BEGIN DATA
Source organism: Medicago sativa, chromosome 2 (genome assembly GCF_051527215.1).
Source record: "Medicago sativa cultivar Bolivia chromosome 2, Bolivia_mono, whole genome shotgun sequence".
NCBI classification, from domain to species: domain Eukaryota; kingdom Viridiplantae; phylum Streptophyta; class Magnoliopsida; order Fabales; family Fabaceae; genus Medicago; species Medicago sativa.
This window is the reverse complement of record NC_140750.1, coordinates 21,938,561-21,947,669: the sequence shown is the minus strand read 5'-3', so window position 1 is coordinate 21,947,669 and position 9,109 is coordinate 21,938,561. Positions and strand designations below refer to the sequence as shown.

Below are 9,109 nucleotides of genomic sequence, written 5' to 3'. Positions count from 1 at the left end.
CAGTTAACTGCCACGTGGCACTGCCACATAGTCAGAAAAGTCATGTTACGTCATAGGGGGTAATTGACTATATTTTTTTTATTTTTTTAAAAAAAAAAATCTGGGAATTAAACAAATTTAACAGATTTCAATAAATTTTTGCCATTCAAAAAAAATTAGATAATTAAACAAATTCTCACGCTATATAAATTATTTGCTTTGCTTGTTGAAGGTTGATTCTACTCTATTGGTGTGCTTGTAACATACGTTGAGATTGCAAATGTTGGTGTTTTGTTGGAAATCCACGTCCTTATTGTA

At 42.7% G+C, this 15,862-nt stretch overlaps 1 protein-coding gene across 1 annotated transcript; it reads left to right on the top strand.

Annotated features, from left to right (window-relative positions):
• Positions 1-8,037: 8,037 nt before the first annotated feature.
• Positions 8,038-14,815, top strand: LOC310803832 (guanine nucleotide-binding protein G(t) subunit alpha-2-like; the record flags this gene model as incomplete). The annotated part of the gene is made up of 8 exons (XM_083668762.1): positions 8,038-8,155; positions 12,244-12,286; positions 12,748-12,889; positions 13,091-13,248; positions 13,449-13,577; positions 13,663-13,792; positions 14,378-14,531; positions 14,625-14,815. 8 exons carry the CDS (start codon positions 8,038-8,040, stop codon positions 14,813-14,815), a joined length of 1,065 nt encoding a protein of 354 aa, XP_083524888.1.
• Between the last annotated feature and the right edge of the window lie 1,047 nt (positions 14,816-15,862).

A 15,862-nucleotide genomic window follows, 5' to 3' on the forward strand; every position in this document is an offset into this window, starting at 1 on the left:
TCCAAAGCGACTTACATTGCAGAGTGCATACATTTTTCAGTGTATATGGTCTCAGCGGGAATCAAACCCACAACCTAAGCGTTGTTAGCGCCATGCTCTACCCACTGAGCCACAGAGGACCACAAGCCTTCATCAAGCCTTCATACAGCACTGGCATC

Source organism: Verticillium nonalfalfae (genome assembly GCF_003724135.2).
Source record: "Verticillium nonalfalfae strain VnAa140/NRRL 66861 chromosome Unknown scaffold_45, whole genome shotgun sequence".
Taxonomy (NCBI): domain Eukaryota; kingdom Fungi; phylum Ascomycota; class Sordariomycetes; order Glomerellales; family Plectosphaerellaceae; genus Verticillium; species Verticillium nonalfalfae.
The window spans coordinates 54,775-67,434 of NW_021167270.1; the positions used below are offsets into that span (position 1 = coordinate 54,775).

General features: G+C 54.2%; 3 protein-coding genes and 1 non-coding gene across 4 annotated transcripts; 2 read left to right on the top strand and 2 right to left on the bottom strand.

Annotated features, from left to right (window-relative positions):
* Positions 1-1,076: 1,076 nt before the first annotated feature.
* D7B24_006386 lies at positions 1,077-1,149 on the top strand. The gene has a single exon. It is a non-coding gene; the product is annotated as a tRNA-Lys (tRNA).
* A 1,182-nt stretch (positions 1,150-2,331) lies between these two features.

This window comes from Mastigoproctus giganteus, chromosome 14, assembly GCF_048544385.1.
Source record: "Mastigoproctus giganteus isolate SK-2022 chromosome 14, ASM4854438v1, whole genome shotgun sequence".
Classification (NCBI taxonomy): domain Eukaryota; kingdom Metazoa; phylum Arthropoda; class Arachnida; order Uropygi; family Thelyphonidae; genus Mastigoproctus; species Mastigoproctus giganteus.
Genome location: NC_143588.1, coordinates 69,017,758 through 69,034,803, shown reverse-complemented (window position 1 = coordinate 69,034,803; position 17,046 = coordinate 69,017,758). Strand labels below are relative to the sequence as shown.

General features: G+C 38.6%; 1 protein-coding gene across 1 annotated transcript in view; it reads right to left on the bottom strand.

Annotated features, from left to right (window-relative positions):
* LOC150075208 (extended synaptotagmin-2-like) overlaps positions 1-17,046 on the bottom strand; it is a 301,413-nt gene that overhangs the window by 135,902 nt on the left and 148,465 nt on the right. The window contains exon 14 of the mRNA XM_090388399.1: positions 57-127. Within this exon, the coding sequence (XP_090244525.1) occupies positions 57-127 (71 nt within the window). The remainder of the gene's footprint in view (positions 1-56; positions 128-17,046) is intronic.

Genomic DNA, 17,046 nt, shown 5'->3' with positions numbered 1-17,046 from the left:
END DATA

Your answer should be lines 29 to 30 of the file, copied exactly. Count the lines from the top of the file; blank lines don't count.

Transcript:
* LOC150075208 (extended synaptotagmin-2-like) overlaps positions 1-17,046 on the bottom strand; it is a 301,413-nt gene that overhangs the window by 135,902 nt on the left and 148,465 nt on the right. The window contains exon 14 of the mRNA XM_090388399.1: positions 57-127. Within this exon, the coding sequence (XP_090244525.1) occupies positions 57-127 (71 nt within the window). The remainder of the gene's footprint in view (positions 1-56; positions 128-17,046) is intronic.

Genomic DNA, 17,046 nt, shown 5'->3' with positions numbered 1-17,046 from the left: